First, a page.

I am pleased to rise this morning to open the Council debate on the 2019–20 budget. This is the first budget of the re-elected Andrews government, and it is the first budget where the government needs to reconcile the commitments it made for the election last year with the realities of the constraints of the budget settings and the budget parameters that exist in the state of Victoria. We have seen through the course of last year a slowing property market, which has had a significant impact on the budget, and we have seen this week the way in which the government and the Treasurer have sought to cut the cloth to address that significant revenue change. I will come to that in some detail in a minute, but I would like to start with a bit of scene setting for the 2019–20 budget. Of course one of the few times when we get to look at the way in which the Victorian economy is performing is in the context of the budget, because the budget papers do report on what the government forecasts economic growth to be and what the government or Treasury forecasts employment growth and unemployment to be. It is really the one time of the year when we look at the Victorian economy in the context of the policy settings which are made by the government. It is fair to say that a state budget is not a huge driver of economic activity in the state, despite what the state government likes to claim from time to time. The reality is most of the policy levers for economic activity are not driven through the state budget. They can, however, be driven through policy settings of the government, policy settings which either encourage or deter investment and policy settings which encourage or deter employment. We have seen a number of those levers pulled by this government over the last four years, policy settings which have acted to deter investment in Victoria, and we are seeing now with the implementation of the labour hire legislation levers which deter employment. We are yet to see the full impact that that legislation is going to have in a whole number of sectors where impact was not anticipated. One of those sectors which looks to be heavily impacted by that labour hire legislation is in fact the ICT consulting and contracting sector, which was never on the radar with the passage of that legislation, but it appears it is now going to be an unintended victim—an unintended consequence—of the passage of that legislation. Looking at the policy settings the government has made over the last four or five years, it is worth looking at where the Victorian economy is performing relative to our biggest neighbour, New South Wales, the other large state in Australia which has a comparable broad-based economy. We see in the most recent data released by the Australian Bureau of Statistics that the Victorian economy is actually substantially underperforming that of New South Wales. Economic output in New South Wales on a per head basis for the most recent financial year, 2017–18, shows that GDP per capita in New South Wales was $74 900. However, in Victoria it was only $66 000, so there is a substantially greater level of economic output per head of population in New South Wales than there is in Victoria. Over the course of the life of the Andrews government, back to 2014, that gap has been widening. New South Wales has been pulling further and further ahead of Victoria on a per capita basis. And we see that repeated in wages. Average weekly earnings, according to the most recent data, for a full-time worker in New South Wales is $1685 and only $1624 for a Victorian worker. So the citizens of New South Wales, as a result of the New South Wales economy, produce substantially more per head of population. People living and working in New South Wales earn more than Victorians, and this is a margin which has been growing. Interestingly we hear the Victorian government talk about Victoria’s fair share, and we saw the outrageous political campaign run in the lead-up to the federal election arguing that Victoria is not getting its fair share. The government’s basis for arguing whether Victoria is getting its fair share or not is to reference Victoria’s population share. The fact is that Victoria has a little over a quarter of the nation’s population—around 25.8 per cent of the nation’s population live here in Victoria. It is interesting with that knowledge to look at the economic activity in Victoria, because despite the fact that we have 25.8 per cent of the nation’s population in Victoria we are only producing 23 per cent of the economic output. So Victoria is under-represented in economic output—we are not producing our population share of economic activity. You could think that that is because Victoria is not a mining state and that states like Queensland and Western Australia, which are heavy in mining, heavy in mineral exports, are producing above their population share. However, when you look at New South Wales, which is also not a substantial mining economy given the diverse nature of its economy, New South Wales is in fact producing above its population share. New South Wales accounts for just under 32 per cent—31.9 per cent—of the nation’s population and is in fact producing 32.7 per cent of the nation’s economic output. So New South Wales punches above its population weight in economic output and Victoria is below its population share in economic output, and the difference is the policy levers, the policy settings, of the state governments. That highlights where government policy settings can have an impact on economic performance in the state, on the propensity of business to invest in the state and on the propensity of business to employ people in the state. Where you set up a regime which has a series of hurdles to investment, a series of barriers of entry to investment, where you set up a regulatory framework which discourages employment, over time you get the state underperforming, and that is why we are now seeing GDP output per head lower in Victoria than New South Wales. That is why we are seeing Victoria producing less than its population share of economic output compared to that in New South Wales. Of course where is that felt for the citizens? It is felt in the hip pocket, with average weekly earnings in Victoria being lower than average weekly earnings in New South Wales. Turning to the revenue expenditure side of the budget, away from the economic policy settings to the actual impact of this budget on the state finances, the Treasurer presented this budget on Monday as a budget where he needed to respond to a revenue problem. The Treasurer in his delivery and in his public commentary has suggested that we have suddenly found a softening of the property market which has had a hit on stamp duty revenue on property transactions and the government has needed to respond to that. What the Treasurer did not talk about in his speech and has not talked about in his public commentary is that that downturn in stamp duty revenue was entirely foreseeable. It is a function of an economic cycle. It is a function of ebbs and flows in the economy. Every government over a period of time sees that. There are strengths in some revenue items and weaknesses in others, and that is on a regular cycle. The previous coalition government in Victoria had to deal with it and the current Labor government has to deal with it. What we have not seen from this government, though, is recognition of that economic cycle. Through the first half, or the majority in fact, of the first term of the Andrews government we saw a big upswing in revenue. We saw a strong payroll tax revenue line and we saw a buoyant property market which led to very strong land tax receipts, very strong stamp duty receipts on property transactions, effectively delivering massive windfall revenue to the state Treasury—revenue far ahead of, in the billions of dollars ahead of, what had been forecast over the longer term. Rather than the government recognising that that revenue was windfall revenue—it was above average revenue and it would not continue—we saw the government take that revenue and build it into baseline expenditure. So rather than recognising that a big proportion of this revenue is a one-off—it is not going to occur every year; it is well above the baseline and therefore we will put it into capital—the government decided, 'Well, we’ve got the revenue this year and we’ll spend it. We’ll build it into the cost base of the state’. What we have seen over the life of the Andrews government is a massive blowout in the state’s cost base. Rather than being prudent, rather than recognising that revenue ebbs and flows, the government has simply taken every extra dollar of revenue and expended it and built it into the cost base of the state. So we have seen in the period since this government came to office in 2014, if you compare the last benchmark of the previous coalition government, which was the pre-election independent budget update released by the Treasury immediately prior to the 2014 election, that pre-election budget forecast expenditure by the state government of $51.9 billion for that financial year. This budget that has been brought down this week forecasts state expenditure of $69.9 billion—almost $70 million. That is an increase of just under 35 per cent in five years—more than 6 per cent compound growth every year for the last five years. I would say to the people of Victoria: who in Victoria has had their household budget growing at the rate of 6 per cent each and every year for the last five years? We have seen massive growth in expenditure by this government, which has seized on windfall revenue gains and rather than taking them to the bank, recognising they are one-offs, they have built them into the cost base of this state. So we are now spending 35 per cent more than we were just five years ago, and that growth rate of course is unsustainable. We have seen over the last five years, every year the Treasurer brings down a budget he says, 'Oh, next year we’ll be prudent. Next year we’ll only have expenditure growth of 1 or 2 per cent’. But when next year comes around, every time, it has not occurred and we have seen massive blowouts in expenditure growth, which has resulted in us having a budget bottom line, an expenditure bottom line, that is 35 per cent higher in just five years. Where has a lot of that revenue gone? Where has a lot of the expenditure? We have seen it go into employee expenses, growing the public service, increasing the cost of the public service, which is up by almost 42 per cent over that same five-year period. Now, the problem when the government builds that surplus revenue, that windfall revenue, into the bottom line and the economic cycle turns is that it then has to scramble to find that revenue to make up the shortfall, and that is what we have with the budget from the Treasurer this week. Rather than having been prudent on expenditure, rather than having maintained prudent and sustainable expenditure growth over the life of the government over the last five years, we have seen massive expenditure growth every year, soaking up every extra dollar of windfall revenue, and now that the property market has softened the government is scrambling for revenue. Just to put that in context, it is worth looking at the forecasts for expenditure which were produced in the budget last year and which have been forecast in the budget this year to give an indication of just what the shift has been. Looking at the 2018–19 budget and the forecasts for the current year, being 2019–20, 12 months ago the Treasury was forecasting that stamp duty on property transactions was going to be $7.212 billion. This year, for the same period, that forecast has now been cut to $5.896 billion—a loss of $1.4 billion in expected stamp duty revenue. Interestingly, we are seeing the government continue to forecast strong land tax revenue, at $3.16 billion. But the big hit to the budget has been on the expectation of stamp duty, with a loss in the order of the magnitude of $1.3 billion or $1.4 billion in revenue from stamp duty on the transfer of property. And of course that is a figure which is highly susceptible to changes in economic conditions because it is driven by both the value of property and the volume of property transacted. We have seen over the last 12 months that property prices have certainly fallen. and because stamp duty on property is a very progressive scale of tax it takes only a minor decline in property values for the amount of stamp duty payable on a given property to fall dramatically. Likewise, with the drop-off in the number of properties being sold as the other key driver of stamp duty revenue, we have seen a drop-off, in aggregate, of almost $1.4 billion. So rather than the government cutting its cloth on expenditure to match its revenue—as it should have done prudently over the last five years, recognising what was windfall and what was baseline revenue—it has had to scramble to be able to accommodate the spending commitments it made in the election last year on top of the massive blowout in expenditure, which has occurred as baseline expenditure over the last five years, and accordingly we see the Treasurer now scrambling to increase the revenue base of the state to make up for that hole in stamp duty revenue. And so we have in this year’s budget a number of revenue initiatives. The Treasurer, in presenting the budget, has forecast for the budget year a surplus of $1.050 billion, but in order to get to that bottom-line surplus figure the Treasurer has taken some extraordinary steps in gathering revenue for this year’s budget. And one of the extraordinary steps the Treasurer has taken is in respect of dividends. Now, all governments take dividends from financial corporations, like the Transport Accident Commission (TAC), WorkCover, the Victorian Funds Management Corporation and the Victorian Managed Insurance Authority; all governments take dividends from the water boards and another trading corporations that sit within the public sector in Victoria. But the rationale for those dividends has always been one of having those entities operate on a commercial basis. In the same way that a private-sector insurer would pay a dividend to its shareholders, it has been policy to have a dividend paid by the state insurers as well, and traditionally that dividend had has been tied to the profits of the corporation. In the case of the TAC and WorkCover that has either been the bottom-line profit or it has been the performance from insurance operations, but there was always a basis for the levying of a dividend from those corporations—a proportion of bottom-line profit or a proportion of insurance profit. What we have seen in this year’s budget, though, is simply a cash grab. The Treasurer has said he wants a surplus of a little over a billion dollars. Where is he going to get it? Well, this year he has decided to take $890 million out of the Transport Accident Commission to deliver his billion-dollar surplus. And he has said that over the next two years, as he is seeking to deliver further surpluses, that will increase to $982 million next year and a billion dollars the year after. So those amounts bear no resemblance to the profit that the TAC is forecast to produce in those years. They have no relationship to the operating performance of those corporations, as has traditionally been the basis for levying dividends in the past. They are simply the gap the Treasurer needs to make up, and the convenient cash cow for the next couple of years is the TAC, with $890 million to be pulled out this year. Interestingly we see in the out years that the government has taken the same approach with WorkCover, seeking to take from WorkCover $125 million in 2021–22, and then a further $575 million in 2022–23. I have to say the hypocrisy of this government is now taking a dividend from WorkCover is extraordinary. When the mechanism was introduced by the previous government to allow for the collection of a dividend from WorkCover, which was done when I was WorkCover minister, the now government, which was then in opposition, screamed blue murder—that it was outrageous to be taking a dividend from WorkCover, that it was the money of employers, that it was the money of workers, and they would never do it. Yet we now see in this budget, when they have failed to manage expenditure over the last five years, a footnote showing that some $700 million is to be taken out of WorkCover. I might add that this is far in excess of the amounts that had been forecast by the previous government to be taken as a dividend in proportion to operating performance. We are seeing some $700 million to be ripped out of WorkCover in forward estimates. I have to say that the silence coming from those parties who were vocal five years ago about the very concept of a WorkCover dividend—the Trades Hall Council among others—is extraordinary, but not surprising. We see the surpluses in this year’s budget being propped up and delivered almost in their entirety by the dividends which are being taken out of the financial corporations which sit outside the general government sector of the state of Victoria. But we also see a number of tax measures, and these are something that the house will have an opportunity to talk about in more depth when the State Taxation Acts Amendment Bill 2019 is debated in this house. On the back of a federal election barely 10 days ago, when the Australian population absolutely rejected the platform which was advanced by the Labor Party and Bill Shorten—a platform that sought to divide the Australian community, set up a class war in the Australian community between what the Labor Party claim were the haves and the have-nots, with a taxation regime which in reality would have hit working families in Victoria, working families across the nation—we see with the budget introduced on Monday the Victorian government going down the same path, seeking to set up what it regards as a tax regime to soak what it thinks are the rich in the Victorian community through increased property taxes, expanding the base of land tax and indeed introducing a new levy on what it regards as luxury cars. I will touch on those two points in particular. I note that they are among a number of tax changes which seek to typically broaden the base of taxes in this state with the intent of collecting in the budget year in total an extra $170 million in tax revenue, but the two in particular I want to refer to are what are described in the budget papers as 'Remove the land tax exemption for contiguous land in metropolitan areas’. This is a tax increase which the Treasurer has characterised as the swimming pool tax or the tennis court tax. It applies where a landowner has two properties next to each other on different titles, but because they are next to each other, next to the principal place of residence, they have been exempt from land tax. The Treasurer has said, 'This is outrageous. This is all the rich people in Toorak who have got tennis courts and swimming pools on a second block, and we are going to tax them’. In reality, many of these families for whom the adjoining property is owned on a separate title are families throughout the suburbs. They are migrant families who bought the adjoining property 30, 40 or 50 years ago and they have a vegie patch or a garden on it. They have held that second property, that adjoining property—it might only be a couple of hundred square metres—in a separate title because that is the way they bought it. Suddenly they are going to be hit by a land tax for the first time because this government thinks they are rich. While the government has forecast revenue from this measure, I think in reality they will get very little revenue from this measure, because what it will do is force these landowners, who as I have said, have maybe held the adjoining property for 30 or 40 years, to simply consolidate their titles, which will lead to no revenue to the state. One of the other examples of where the Treasurer and the government have sought to divide the Victorian community into what it regards as the haves and the have-nots is the introduction of its ill-considered so-called motor vehicle duty on luxury vehicles. The Treasurer has set a threshold of $100 000 as the trigger point for this expanded stamp duty on vehicle purchases, with a higher threshold for the next level up. He has basically said, 'Anyone who’s spending $100 000 on a vehicle must be rich and we’ll soak them’. On Tuesday the Treasurer was asked at a Victorian Chamber of Commerce and Industry (VCCI) lunch as to what he would say to a family who may have been saving up 20 years to buy a vehicle that falls into that category. They may have been saving for 20 years to buy a Toyota LandCruiser Sahara, which costs a bit over $100 000. They might be approaching retirement, and they may have been saving for 20 years to buy this Toyota LandCruiser to tow a caravan around Australia in their retirement. The Treasurer’s extraordinarily dismissive response to the question at the VCCI lunch as to what he would say to a family that had saved for 20 years to buy a Toyota LandCruiser was, 'I would tell them to get a life’. The Treasurer of Victoria, in his arrogance and in his dismissiveness of Victorian citizens, thinks anyone who has actually saved for a Toyota LandCruiser over a number of years should 'get a life’. That is the approach of this government and that is the approach of this Treasurer to the concerns of regular Victorians. Because of the fact that the Treasurer does not understand that Victorians may have dreams and aspirations of this nature, that they may save for 10 or 20 years for an acquisition like that, he thinks it is fair game to tax them because in his eyes and in the Premier’s eyes those people must be rich despite having saved for 20 years. His dismissive approach really highlights the arrogance and attitude of this government. It was rejected by the people when Bill Shorten tried it 10 days ago, leading up to the election. I think you would find that if the Andrews government had been honest with the people of Victoria going into the election last November and put these proposals on the table, they would have been rejected as well. The budget we are dealing with today and the difficulties and the challenges in this budget were not brought about because of the winds of economic cycles. They were brought about by the failure of this government to manage over the last five years. Everyone knew that the windfall revenue the government had over the last five years was just that—windfall revenue. The fact that the government failed to bank it and instead decided to spend it and build it into the cost base of the state over five years has now come home to roost as property stamp duty has come off the boil. The government is now increasing taxes on people in Victoria who cannot afford them. It is not because it has been prudent over the last five years but because it has failed to manage the budget properly and Victorians are now paying the price.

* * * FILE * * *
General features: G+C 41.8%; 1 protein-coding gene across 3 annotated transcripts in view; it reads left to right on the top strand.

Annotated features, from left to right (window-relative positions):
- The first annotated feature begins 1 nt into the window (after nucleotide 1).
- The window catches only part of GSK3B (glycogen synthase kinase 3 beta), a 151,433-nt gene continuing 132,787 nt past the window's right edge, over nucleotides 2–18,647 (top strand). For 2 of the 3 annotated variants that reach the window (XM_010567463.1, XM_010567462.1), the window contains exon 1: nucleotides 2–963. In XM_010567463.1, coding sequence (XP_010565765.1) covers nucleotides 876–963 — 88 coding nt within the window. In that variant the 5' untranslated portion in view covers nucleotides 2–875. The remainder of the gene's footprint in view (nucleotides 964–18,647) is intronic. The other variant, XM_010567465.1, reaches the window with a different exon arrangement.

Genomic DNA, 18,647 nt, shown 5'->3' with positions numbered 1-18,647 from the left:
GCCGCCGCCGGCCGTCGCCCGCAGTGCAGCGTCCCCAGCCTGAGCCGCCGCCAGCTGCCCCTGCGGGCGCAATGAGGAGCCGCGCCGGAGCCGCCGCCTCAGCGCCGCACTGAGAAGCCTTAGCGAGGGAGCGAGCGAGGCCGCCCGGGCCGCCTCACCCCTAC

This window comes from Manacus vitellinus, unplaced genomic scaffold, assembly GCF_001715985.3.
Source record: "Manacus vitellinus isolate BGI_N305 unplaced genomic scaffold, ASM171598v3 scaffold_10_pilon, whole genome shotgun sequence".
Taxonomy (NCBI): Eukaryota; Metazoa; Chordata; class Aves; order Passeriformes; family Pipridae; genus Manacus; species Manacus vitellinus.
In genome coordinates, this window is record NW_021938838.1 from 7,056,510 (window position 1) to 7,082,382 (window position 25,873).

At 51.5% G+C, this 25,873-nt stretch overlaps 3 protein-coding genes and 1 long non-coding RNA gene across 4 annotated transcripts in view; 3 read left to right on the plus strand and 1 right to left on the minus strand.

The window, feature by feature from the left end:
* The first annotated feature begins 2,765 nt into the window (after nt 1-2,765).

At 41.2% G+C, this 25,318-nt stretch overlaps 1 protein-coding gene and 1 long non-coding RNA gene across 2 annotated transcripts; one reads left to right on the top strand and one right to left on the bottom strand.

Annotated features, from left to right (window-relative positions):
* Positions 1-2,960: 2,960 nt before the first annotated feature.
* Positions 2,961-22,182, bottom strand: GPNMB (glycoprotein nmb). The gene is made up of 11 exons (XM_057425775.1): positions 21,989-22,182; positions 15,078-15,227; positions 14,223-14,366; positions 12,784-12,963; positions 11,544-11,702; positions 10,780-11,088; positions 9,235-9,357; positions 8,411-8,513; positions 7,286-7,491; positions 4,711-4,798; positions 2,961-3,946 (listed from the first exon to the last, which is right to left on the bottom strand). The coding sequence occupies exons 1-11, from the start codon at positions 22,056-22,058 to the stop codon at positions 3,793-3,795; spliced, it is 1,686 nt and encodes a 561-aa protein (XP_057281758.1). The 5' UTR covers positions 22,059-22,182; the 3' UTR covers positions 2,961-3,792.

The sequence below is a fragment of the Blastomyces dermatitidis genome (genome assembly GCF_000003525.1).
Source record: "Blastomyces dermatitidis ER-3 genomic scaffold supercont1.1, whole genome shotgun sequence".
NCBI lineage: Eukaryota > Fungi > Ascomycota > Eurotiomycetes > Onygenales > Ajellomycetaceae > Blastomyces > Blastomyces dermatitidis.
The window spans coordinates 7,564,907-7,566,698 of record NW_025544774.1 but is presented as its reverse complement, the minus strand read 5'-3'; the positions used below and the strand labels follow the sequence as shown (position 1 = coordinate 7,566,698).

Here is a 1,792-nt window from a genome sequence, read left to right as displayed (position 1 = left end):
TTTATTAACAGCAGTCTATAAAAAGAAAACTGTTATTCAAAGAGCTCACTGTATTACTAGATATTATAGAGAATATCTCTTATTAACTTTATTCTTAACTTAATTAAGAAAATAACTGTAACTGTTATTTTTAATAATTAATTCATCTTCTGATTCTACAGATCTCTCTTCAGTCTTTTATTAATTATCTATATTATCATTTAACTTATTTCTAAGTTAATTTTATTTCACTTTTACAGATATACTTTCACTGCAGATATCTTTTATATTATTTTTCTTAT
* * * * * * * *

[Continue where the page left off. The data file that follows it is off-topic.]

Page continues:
Gordon Rich-Phillips MP